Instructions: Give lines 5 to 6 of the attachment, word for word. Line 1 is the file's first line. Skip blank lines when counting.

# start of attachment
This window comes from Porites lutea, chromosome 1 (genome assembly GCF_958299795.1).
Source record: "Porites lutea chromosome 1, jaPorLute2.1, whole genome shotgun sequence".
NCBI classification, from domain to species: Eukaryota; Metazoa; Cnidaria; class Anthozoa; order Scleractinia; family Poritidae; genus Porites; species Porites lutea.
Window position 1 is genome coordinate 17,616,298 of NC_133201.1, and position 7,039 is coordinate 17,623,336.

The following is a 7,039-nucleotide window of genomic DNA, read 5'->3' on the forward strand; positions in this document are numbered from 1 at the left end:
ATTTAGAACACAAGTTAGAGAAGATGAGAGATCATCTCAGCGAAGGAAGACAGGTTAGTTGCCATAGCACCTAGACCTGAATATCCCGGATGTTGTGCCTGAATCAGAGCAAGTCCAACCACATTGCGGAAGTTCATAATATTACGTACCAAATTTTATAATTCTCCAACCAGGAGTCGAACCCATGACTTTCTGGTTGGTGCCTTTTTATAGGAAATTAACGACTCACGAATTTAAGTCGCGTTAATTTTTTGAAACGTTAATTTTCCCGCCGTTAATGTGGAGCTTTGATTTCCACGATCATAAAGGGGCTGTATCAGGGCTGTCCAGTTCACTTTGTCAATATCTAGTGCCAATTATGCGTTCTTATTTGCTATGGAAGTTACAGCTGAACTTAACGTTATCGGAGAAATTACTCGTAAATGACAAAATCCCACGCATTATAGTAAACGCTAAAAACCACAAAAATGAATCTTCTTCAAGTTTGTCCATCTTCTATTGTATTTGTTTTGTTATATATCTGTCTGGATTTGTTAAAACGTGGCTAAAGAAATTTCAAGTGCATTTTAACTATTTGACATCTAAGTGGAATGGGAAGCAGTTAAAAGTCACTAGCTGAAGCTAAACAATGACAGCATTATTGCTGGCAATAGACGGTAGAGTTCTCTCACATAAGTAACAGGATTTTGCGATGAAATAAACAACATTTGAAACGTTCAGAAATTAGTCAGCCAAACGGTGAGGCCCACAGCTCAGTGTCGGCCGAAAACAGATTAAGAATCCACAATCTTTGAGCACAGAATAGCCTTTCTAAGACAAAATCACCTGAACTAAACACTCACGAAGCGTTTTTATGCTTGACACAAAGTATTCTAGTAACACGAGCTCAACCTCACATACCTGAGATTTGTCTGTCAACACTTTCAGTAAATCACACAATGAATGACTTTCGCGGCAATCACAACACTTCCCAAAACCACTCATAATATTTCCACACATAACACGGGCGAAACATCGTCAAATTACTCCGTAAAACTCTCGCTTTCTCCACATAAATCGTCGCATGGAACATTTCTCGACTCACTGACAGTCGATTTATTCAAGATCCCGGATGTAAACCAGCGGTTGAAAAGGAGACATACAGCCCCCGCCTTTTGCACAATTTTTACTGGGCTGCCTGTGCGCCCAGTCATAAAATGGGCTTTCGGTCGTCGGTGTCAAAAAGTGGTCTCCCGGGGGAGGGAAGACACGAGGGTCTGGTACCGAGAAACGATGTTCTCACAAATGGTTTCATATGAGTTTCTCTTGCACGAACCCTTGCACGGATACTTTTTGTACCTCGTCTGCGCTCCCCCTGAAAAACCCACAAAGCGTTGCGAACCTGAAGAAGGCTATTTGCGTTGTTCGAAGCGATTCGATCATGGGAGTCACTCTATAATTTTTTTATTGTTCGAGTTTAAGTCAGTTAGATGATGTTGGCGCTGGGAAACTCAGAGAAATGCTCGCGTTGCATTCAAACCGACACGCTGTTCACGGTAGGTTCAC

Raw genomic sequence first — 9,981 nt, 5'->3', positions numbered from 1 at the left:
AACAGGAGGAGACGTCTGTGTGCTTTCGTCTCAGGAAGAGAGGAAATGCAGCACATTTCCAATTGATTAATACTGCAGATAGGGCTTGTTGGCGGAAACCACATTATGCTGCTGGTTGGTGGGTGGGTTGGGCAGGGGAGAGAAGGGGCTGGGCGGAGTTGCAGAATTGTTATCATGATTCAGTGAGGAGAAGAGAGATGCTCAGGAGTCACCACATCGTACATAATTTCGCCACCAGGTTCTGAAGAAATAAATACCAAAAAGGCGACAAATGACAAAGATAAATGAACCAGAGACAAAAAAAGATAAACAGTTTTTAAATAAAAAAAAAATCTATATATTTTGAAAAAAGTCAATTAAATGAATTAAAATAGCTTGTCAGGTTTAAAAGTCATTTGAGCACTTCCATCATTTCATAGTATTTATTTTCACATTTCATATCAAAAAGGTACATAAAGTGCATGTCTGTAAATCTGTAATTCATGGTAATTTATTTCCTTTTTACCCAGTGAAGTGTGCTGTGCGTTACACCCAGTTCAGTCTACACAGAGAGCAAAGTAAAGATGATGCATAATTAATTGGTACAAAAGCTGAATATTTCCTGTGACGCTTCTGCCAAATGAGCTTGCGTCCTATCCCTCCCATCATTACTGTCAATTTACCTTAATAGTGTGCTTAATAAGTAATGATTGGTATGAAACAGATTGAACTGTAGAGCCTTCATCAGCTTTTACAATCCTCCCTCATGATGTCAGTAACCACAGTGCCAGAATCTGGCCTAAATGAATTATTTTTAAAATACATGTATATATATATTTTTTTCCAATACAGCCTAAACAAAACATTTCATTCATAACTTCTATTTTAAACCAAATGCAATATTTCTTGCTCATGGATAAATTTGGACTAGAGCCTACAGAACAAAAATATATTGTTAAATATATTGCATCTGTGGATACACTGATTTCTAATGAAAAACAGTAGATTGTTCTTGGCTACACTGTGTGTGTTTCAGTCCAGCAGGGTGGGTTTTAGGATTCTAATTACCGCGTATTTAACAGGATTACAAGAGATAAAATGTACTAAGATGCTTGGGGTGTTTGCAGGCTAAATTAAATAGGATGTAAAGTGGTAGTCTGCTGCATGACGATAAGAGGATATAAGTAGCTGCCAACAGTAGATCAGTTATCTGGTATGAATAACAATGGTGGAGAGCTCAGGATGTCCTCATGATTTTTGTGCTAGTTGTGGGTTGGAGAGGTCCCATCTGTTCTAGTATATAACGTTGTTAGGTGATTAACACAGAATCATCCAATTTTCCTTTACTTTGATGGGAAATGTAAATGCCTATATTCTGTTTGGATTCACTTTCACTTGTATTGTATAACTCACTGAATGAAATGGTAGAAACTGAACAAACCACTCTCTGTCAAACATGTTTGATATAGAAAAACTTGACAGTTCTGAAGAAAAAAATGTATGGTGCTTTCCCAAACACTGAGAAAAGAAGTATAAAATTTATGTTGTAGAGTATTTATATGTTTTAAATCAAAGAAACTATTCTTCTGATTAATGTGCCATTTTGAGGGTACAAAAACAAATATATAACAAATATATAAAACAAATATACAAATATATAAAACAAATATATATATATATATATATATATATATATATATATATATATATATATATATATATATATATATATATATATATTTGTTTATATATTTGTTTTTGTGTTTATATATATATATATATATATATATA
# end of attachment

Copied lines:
The following is a 7,039-nucleotide window of genomic DNA, read 5'->3' on the forward strand; positions in this document are numbered from 1 at the left end:
ATTTAGAACACAAGTTAGAGAAGATGAGAGATCATCTCAGCGAAGGAAGACAGGTTAGTTGCCATAGCACCTAGACCTGAATATCCCGGATGTTGTGCCTGAATCAGAGCAAGTCCAACCACATTGCGGAAGTTCATAATATTACGTACCAAATTTTATAATTCTCCAACCAGGAGTCGAACCCATGACTTTCTGGTTGGTGCCTTTTTATAGGAAATTAACGACTCACGAATTTAAGTCGCGTTAATTTTTTGAAACGTTAATTTTCCCGCCGTTAATGTGGAGCTTTGATTTCCACGATCATAAAGGGGCTGTATCAGGGCTGTCCAGTTCACTTTGTCAATATCTAGTGCCAATTATGCGTTCTTATTTGCTATGGAAGTTACAGCTGAACTTAACGTTATCGGAGAAATTACTCGTAAATGACAAAATCCCACGCATTATAGTAAACGCTAAAAACCACAAAAATGAATCTTCTTCAAGTTTGTCCATCTTCTATTGTATTTGTTTTGTTATATATCTGTCTGGATTTGTTAAAACGTGGCTAAAGAAATTTCAAGTGCATTTTAACTATTTGACATCTAAGTGGAATGGGAAGCAGTTAAAAGTCACTAGCTGAAGCTAAACAATGACAGCATTATTGCTGGCAATAGACGGTAGAGTTCTCTCACATAAGTAACAGGATTTTGCGATGAAATAAACAACATTTGAAACGTTCAGAAATTAGTCAGCCAAACGGTGAGGCCCACAGCTCAGTGTCGGCCGAAAACAGATTAAGAATCCACAATCTTTGAGCACAGAATAGCCTTTCTAAGACAAAATCACCTGAACTAAACACTCACGAAGCGTTTTTATGCTTGACACAAAGTATTCTAGTAACACGAGCTCAACCTCACATACCTGAGATTTGTCTGTCAACACTTTCAGTAAATCACACAATGAATGACTTTCGCGGCAATCACAACACTTCCCAAAACCACTCATAATATTTCCACACATAACACGGGCGAAACATCGTCAAATTACTCCGTAAAACTCTCGCTTTCTCCACATAAATCGTCGCATGGAACATTTCTCGACTCACTGACAGTCGATTTATTCAAGATCCCGGATGTAAACCAGCGGTTGAAAAGGAGACATACAGCCCCCGCCTTTTGCACAATTTTTACTGGGCTGCCTGTGCGCCCAGTCATAAAATGGGCTTTCGGTCGTCGGTGTCAAAAAGTGGTCTCCCGGGGGAGGGAAGACACGAGGGTCTGGTACCGAGAAACGATGTTCTCACAAATGGTTTCATATGAGTTTCTCTTGCACGAACCCTTGCACGGATACTTTTTGTACCTCGTCTGCGCTCCCCCTGAAAAACCCACAAAGCGTTGCGAACCTGAAGAAGGCTATTTGCGTTGTTCGAAGCGATTCGATCATGGGAGTCACTCTATAATTTTTTTATTGTTCGAGTTTAAGTCAGTTAGATGATGTTGGCGCTGGGAAACTCAGAGAAATGCTCGCGTTGCATTCAAACCGACACGCTGTTCACGGTAGGTTCAC